One suspension I said most. And that is still true. So is the part about paying extra. If you pay extra you can get suspension that would make Fred Flintstone scratch his head. But the speed sensative stuff that comes on the Yamaha dirt bikes since 2007 is still something out of the future for street bikes. And yes, if you buy some kid a play bike it will still have street bike suspension tech.

      I am aware that advances have been made in a lot of areas. My point is that 55 years of street bike development hasn’t changes some key attributes at all. And the situation is not improving. You can deny that all you want. But denial does not make a 68 Triumph heavier than an MT-07 does it? And back then they raced those Triumphs off road. How long do you suppose you could thrash an MT-07 off roadd before you broke it? Probably as long as the Triumph to be honest. But is that progress? What else has made so little progress in the last 55 years?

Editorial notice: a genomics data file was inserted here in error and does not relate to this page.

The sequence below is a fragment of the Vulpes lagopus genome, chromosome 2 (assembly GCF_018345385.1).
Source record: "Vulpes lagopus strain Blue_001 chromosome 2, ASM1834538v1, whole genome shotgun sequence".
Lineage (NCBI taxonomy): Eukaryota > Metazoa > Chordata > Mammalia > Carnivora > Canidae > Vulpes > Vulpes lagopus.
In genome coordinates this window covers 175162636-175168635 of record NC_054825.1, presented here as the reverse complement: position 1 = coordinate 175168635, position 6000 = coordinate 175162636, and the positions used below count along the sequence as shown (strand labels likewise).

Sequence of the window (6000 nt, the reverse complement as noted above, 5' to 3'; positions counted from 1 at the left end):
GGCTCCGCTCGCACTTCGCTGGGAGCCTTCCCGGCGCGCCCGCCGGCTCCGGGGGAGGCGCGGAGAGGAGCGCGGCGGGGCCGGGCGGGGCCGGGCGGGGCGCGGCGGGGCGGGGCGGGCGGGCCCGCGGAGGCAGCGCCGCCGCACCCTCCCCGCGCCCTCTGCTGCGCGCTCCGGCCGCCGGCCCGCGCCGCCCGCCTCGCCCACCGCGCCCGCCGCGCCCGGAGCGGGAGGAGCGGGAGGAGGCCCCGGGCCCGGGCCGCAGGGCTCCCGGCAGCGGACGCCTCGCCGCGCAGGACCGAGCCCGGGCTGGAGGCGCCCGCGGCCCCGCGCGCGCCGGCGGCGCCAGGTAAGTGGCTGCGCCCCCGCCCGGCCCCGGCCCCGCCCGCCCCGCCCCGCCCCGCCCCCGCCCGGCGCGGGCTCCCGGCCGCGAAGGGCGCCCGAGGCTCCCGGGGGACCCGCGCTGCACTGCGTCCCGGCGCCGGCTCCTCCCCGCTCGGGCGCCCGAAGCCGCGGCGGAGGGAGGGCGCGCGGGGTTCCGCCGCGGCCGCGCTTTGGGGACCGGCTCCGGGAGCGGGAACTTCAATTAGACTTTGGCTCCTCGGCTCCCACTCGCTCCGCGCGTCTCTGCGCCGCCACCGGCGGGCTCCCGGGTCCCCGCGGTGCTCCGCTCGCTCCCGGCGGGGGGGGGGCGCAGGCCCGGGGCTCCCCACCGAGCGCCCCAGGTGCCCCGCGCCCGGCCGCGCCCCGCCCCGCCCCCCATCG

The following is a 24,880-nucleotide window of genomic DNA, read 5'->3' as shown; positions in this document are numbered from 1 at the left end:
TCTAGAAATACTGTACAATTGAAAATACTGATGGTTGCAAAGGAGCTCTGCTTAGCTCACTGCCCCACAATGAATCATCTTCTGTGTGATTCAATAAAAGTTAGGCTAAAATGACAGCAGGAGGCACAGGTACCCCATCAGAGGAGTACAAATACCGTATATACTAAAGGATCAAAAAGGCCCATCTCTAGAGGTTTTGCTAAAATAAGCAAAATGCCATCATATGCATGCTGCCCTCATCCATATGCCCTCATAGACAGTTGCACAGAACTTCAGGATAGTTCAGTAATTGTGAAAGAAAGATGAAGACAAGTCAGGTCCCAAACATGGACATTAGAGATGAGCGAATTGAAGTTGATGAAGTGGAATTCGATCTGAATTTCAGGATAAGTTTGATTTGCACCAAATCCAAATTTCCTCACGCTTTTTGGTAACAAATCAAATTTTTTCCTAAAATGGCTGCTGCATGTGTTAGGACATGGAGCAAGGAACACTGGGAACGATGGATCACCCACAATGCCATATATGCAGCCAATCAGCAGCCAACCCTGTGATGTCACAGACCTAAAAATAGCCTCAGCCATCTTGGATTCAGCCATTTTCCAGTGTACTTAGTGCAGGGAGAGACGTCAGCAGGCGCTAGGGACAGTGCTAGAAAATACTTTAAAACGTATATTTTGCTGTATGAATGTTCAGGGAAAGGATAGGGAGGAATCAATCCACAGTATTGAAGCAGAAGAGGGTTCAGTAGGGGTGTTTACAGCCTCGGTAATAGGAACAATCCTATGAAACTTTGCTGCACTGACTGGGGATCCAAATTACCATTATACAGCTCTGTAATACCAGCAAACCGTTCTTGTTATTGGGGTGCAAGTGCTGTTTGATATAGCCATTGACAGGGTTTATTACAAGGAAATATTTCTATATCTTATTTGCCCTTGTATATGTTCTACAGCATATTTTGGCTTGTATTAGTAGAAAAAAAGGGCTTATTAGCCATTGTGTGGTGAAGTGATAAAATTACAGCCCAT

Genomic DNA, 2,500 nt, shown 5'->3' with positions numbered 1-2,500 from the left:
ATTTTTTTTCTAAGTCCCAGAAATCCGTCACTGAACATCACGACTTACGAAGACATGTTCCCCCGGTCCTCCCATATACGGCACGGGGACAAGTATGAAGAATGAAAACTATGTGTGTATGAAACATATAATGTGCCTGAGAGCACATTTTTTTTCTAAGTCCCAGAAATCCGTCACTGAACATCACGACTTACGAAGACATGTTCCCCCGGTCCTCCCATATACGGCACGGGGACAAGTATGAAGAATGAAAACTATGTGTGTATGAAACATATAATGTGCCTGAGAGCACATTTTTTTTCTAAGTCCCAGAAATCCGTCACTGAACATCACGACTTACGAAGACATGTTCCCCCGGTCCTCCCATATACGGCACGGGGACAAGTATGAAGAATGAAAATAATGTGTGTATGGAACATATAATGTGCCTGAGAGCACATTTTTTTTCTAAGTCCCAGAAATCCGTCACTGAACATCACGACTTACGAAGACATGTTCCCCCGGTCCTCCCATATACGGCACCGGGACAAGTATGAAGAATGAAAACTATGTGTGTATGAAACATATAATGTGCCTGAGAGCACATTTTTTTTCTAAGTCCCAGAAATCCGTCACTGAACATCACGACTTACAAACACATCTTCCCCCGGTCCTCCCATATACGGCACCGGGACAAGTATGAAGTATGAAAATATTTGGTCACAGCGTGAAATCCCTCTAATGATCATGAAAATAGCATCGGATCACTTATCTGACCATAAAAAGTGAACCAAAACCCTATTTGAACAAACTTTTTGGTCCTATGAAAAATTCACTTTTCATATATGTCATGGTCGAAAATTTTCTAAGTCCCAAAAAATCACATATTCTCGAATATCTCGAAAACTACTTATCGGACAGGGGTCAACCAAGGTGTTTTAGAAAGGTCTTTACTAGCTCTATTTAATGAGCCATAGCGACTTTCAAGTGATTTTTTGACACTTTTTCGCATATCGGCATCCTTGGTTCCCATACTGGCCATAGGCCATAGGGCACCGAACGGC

Scale that with the dirt bikes. The industry decided to go retro in 2002. The early four strokes were heavy grenades. Ebay was chock full of spare parts from blown up four stroke junk. Since that time the bikes have lost weight and gained reliability. They’re still junk in my opinion. But they have improved a great deal. But in many ways the dirt bike industry did in twenty years what the street bike industry can’t do at all forever. And if some guy like me doesn’t call attention to that you guys will never get the goods.

      • Gary in NJ says:

        No one can argue (not convincingly anyway) that EFI isn’t superior to carbs – but that technology comes with sensors (TPS, OAT, TEMP, O2), a fuel pump and an ECU – these things weigh more – so there is a trade-off.

        A 33mm conventional damping rod fork will certainly weigh less than a 48mm USD cartridge fork with high/low speed compression adjustment and rebound damping adjustment – these things weigh more – so there is a trade-off.

        An modern o-ring 530 chain will weigh more then a chain from the 1960’s and a longer swing arm means more links – these things weigh more – so there is a trade-off.

        A larger electrical demand requires a larger stator – these things weigh more – so there is a trade-off.

        A high compression engine requires a larger stater – these things weigh more – so there is a trade-off.